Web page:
BLM purchased $6 million Los Angeles mansion with donor money: Report

April 4, 2022  Andrew Kerr

The national Black Lives Matter group purchased a $6 million mansion in a Los Angeles neighborhood with donor cash in October 2020 and then maneuvered to keep the purchase a secret, according to a report Monday.

BLM Global Network Foundation used a man with close business ties to the charity’s co-founder, Patrisse Cullors, to purchase the luxury mansion with the charity’s cash resources, according to a report by New York magazine. The property purchase came just two weeks after BLM received a $66.5 million cash infusion from its former fiscal sponsor on Oct. 6, 2020.

Six days after Dyane Pascall purchased the Studio City mansion in cash, he transferred the property’s deed to an LLC apparently named after the property’s address, public records show.

BLM used Pascall and the LLC as middlemen for the property purchase to “avoid exposing BLM’s assets to any litigation or liability,” BLM board member Shalomyah Bowers told the Washington Examiner on Monday. He added that the mansion does not serve as a personal residence.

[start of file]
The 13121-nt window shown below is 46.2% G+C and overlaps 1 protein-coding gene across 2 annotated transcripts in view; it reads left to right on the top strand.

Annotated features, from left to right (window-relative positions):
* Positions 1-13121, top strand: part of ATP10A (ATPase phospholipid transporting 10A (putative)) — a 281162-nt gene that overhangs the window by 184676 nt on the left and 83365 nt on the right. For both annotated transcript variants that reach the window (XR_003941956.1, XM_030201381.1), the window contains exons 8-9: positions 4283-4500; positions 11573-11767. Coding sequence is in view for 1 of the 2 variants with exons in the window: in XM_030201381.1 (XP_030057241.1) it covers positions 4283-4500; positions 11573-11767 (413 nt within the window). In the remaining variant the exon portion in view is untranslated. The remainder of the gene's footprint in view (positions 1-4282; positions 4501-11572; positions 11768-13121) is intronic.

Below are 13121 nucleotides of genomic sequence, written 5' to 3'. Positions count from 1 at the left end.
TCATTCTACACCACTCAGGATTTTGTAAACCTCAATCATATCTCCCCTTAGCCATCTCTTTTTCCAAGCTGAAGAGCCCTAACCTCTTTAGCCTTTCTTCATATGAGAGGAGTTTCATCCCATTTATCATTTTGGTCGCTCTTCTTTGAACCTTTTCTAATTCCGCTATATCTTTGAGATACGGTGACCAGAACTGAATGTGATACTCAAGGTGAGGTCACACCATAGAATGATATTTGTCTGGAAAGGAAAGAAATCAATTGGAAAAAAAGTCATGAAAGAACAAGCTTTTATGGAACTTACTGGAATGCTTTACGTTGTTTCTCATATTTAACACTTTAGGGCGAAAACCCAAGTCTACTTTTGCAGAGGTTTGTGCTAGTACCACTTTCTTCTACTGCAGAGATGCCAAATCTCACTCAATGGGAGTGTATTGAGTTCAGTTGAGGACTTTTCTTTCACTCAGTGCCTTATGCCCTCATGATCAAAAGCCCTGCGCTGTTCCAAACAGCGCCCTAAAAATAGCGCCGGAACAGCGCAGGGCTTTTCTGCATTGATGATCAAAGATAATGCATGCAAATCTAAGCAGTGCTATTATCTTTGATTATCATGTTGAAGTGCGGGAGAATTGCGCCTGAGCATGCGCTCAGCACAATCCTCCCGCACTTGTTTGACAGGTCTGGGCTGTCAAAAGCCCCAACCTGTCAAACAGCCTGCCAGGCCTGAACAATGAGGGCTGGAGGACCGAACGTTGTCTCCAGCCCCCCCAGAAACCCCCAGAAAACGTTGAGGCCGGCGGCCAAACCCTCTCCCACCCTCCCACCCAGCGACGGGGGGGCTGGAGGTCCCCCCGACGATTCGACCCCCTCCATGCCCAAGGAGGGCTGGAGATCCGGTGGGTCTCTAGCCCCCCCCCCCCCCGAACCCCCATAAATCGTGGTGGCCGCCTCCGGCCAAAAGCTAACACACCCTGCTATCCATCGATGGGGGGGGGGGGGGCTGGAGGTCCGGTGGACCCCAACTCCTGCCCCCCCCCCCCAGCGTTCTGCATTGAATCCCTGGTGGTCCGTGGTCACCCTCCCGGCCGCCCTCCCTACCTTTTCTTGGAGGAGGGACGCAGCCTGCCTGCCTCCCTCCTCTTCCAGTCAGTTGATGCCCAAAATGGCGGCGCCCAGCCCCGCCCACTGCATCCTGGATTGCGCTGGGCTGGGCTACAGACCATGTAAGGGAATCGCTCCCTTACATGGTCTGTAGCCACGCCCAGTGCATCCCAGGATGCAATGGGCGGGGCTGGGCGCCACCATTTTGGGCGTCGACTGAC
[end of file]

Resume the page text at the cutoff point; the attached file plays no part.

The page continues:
Pascall is the financial manager for Cullors’s personal LLC, Janaya and Patrisse Consulting. He is also the chief financial officer for Trap Heals, an art company led by the father of Cullors’s only child, Damon Turner. Both Trap Heals and Janaya and Patrisse Consulting have received significant payments from Cullors’s activist groups, including BLM.

The $6 million Studio City property BLM reportedly purchased in October is the third known mansion purchased by the charity and its co-founder since the group raised at least $90 million during the nationwide unrest that followed George Floyd’s killing in May 2021.

BLM also used charitable resources to help BLM Canada purchase a mansion in Toronto in July 2021 for the equivalent of $6.3 million, the Washington Examiner previously reported.

And Cullors herself purchased a mansion in the majority-white Los Angeles neighborhood of Topanga Canyon in April 2021 for $1.4 million. BLM previously said no charitable resources were used to finance Cullors’s home purchase.